Medical Innovation Bill and Lawyers
Championing Progress or Restricting Research?
The Government continues the debate on Lord Saatchi's Medical Innovation Bill
, the chief point of which is to enable patients to be subjected to untested medical therapies
if they suffer a terminal condition.
Patients have to be safeguarded and there is concern that this could result in unwilling patients being used as guinea pigs
or doctors being sued for medical negligence if the patient dies. Accordingly, there are strong views on each side.
Life peer Lord Blencathra
, himself suffering from a chronically debilitating condition spoke out on yesterday’s BBC Radio 4 PM programme on this topic and said that lawyers should be euthanised.
Marguarita Tyne, Clinical Negligence Partner here at Simpson Millar LLP shares her views on both the Bill and Lord Blencathra's comments:
"I was very disappointed and uneasy having heard Lord Blencathra on yesterday’s PM programme advocating euthanasia of lawyers on-air. Personal circumstances do not
justify such an emotive and sadly all too cynical expression of a point of view.
As a hardworking Clinical Negligence lawyer of many years, I see former patients who have suffered devastating and life-changing injuries following negligent medical treatment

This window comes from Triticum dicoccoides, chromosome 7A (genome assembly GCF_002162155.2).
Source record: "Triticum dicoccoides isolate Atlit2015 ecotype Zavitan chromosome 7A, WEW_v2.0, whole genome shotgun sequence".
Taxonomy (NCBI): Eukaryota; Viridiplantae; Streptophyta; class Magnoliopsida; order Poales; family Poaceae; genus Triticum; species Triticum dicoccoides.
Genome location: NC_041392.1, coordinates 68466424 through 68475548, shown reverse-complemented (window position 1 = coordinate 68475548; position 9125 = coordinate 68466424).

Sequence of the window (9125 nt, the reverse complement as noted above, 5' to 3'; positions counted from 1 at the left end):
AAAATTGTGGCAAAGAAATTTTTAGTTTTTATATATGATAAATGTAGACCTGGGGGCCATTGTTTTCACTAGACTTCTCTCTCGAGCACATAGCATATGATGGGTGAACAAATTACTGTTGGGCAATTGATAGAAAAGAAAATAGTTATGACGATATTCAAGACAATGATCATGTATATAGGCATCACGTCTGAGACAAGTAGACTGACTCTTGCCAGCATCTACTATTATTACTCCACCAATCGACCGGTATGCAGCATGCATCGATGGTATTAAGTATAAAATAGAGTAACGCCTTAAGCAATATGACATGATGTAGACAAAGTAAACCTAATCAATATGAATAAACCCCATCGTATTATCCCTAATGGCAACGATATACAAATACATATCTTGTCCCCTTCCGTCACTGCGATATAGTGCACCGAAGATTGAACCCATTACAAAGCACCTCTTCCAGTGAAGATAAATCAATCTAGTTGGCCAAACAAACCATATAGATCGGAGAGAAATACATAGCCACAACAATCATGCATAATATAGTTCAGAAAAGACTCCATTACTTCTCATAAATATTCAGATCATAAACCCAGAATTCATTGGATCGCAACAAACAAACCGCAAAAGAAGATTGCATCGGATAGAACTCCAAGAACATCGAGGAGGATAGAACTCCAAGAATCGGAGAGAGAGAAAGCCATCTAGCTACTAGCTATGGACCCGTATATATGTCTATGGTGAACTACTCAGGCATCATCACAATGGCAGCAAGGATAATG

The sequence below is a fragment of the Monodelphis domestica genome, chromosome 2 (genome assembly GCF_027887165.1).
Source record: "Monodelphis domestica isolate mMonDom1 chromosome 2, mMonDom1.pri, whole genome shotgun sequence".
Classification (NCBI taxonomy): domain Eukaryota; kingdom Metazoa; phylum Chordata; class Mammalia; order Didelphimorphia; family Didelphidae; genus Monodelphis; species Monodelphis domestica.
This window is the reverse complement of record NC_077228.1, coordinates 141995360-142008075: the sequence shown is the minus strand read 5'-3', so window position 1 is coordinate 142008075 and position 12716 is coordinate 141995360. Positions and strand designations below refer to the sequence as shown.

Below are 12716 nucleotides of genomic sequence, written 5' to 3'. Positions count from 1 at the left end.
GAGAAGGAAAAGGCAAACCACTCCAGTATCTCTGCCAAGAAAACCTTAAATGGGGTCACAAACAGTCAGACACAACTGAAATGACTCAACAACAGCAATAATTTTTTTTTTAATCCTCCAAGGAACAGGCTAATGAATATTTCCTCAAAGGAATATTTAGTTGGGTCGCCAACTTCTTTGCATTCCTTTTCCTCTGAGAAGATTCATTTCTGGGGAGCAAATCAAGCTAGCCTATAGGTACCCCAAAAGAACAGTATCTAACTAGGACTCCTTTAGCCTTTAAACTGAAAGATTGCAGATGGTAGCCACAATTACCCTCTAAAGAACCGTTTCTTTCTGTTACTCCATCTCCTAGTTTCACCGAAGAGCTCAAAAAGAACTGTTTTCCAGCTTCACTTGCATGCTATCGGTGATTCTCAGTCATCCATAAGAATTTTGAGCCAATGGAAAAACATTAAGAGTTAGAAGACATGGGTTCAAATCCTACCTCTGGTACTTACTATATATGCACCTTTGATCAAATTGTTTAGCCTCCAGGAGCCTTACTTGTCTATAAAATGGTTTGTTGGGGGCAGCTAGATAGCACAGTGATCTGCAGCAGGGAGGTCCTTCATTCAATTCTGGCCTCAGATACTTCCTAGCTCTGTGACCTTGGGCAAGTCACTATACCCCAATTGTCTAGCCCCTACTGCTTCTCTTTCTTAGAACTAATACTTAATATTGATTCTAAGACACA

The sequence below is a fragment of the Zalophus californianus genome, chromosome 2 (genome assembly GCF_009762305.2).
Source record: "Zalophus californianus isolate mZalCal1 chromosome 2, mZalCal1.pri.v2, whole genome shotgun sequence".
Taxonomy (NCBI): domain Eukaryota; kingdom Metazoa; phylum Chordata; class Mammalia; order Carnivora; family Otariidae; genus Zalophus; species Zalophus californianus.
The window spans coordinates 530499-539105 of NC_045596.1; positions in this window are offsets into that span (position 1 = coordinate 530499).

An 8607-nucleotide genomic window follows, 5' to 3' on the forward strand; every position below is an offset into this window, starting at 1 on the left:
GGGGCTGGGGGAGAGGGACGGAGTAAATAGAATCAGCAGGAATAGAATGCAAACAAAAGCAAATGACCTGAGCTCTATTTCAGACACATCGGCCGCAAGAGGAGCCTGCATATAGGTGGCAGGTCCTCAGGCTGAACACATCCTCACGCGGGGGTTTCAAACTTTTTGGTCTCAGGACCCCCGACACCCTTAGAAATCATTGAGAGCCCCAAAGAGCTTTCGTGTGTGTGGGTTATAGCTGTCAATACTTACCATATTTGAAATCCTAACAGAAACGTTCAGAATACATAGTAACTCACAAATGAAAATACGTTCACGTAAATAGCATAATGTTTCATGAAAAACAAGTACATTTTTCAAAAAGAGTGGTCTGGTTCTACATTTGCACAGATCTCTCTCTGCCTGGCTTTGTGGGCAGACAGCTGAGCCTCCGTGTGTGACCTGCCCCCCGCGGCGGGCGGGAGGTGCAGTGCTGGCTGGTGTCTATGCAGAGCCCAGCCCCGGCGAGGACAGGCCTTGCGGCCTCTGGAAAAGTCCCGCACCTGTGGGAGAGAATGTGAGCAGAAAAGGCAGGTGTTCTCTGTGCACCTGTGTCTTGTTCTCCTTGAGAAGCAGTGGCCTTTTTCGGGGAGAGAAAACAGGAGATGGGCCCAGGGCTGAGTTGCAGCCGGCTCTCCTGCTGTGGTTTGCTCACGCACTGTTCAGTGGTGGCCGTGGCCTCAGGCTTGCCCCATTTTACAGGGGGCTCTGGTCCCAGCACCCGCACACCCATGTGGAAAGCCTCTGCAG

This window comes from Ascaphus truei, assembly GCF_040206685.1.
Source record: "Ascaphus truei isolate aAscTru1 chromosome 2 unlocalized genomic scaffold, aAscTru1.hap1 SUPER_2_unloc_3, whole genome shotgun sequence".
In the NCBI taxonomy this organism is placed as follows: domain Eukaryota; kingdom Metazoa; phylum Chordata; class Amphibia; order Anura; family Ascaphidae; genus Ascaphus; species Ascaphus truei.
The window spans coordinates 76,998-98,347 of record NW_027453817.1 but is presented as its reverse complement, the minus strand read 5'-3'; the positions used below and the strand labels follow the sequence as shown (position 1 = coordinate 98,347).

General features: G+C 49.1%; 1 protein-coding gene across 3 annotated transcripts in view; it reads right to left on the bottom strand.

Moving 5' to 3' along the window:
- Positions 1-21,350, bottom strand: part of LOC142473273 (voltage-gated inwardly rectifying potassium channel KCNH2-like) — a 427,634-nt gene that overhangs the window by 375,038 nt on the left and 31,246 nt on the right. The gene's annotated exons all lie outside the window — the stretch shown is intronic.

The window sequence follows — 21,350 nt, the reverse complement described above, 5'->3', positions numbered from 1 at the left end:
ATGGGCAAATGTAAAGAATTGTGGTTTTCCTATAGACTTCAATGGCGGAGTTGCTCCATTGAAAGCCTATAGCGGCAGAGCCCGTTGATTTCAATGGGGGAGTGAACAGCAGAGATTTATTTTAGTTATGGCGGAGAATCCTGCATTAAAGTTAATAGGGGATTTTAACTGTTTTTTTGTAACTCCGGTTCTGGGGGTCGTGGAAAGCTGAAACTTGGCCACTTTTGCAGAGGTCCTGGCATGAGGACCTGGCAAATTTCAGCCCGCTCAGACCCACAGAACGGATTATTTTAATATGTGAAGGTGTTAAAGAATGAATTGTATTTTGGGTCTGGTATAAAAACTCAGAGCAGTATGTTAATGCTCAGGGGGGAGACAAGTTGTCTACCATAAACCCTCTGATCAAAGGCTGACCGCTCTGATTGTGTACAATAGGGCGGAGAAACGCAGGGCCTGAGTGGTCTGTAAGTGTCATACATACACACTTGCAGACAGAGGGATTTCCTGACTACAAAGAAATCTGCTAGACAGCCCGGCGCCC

. The medical profession frequently offers no consistency in dealing with this group of patients and their voices are not heard. They become my clients, often to ensure that those who follow them benefit from improved care
. As a society, we owe them a right both to be represented and to be heard and for all patients to benefit from improved patient safety.
Experience tells us that society often does not self-regulate. Pioneering lawyers in the early part of the last century helped to ensure, by bringing claims in heavy industry, that workers were protected
with changes in health and safety legislation.
This is not about persecuting doctors and putting barriers up to progress in medicine. Lawyers can be the gatekeepers of patient safety. Lambasting lawyers, who fight hard for their clients will neither improve patient safety nor medicine for future generations."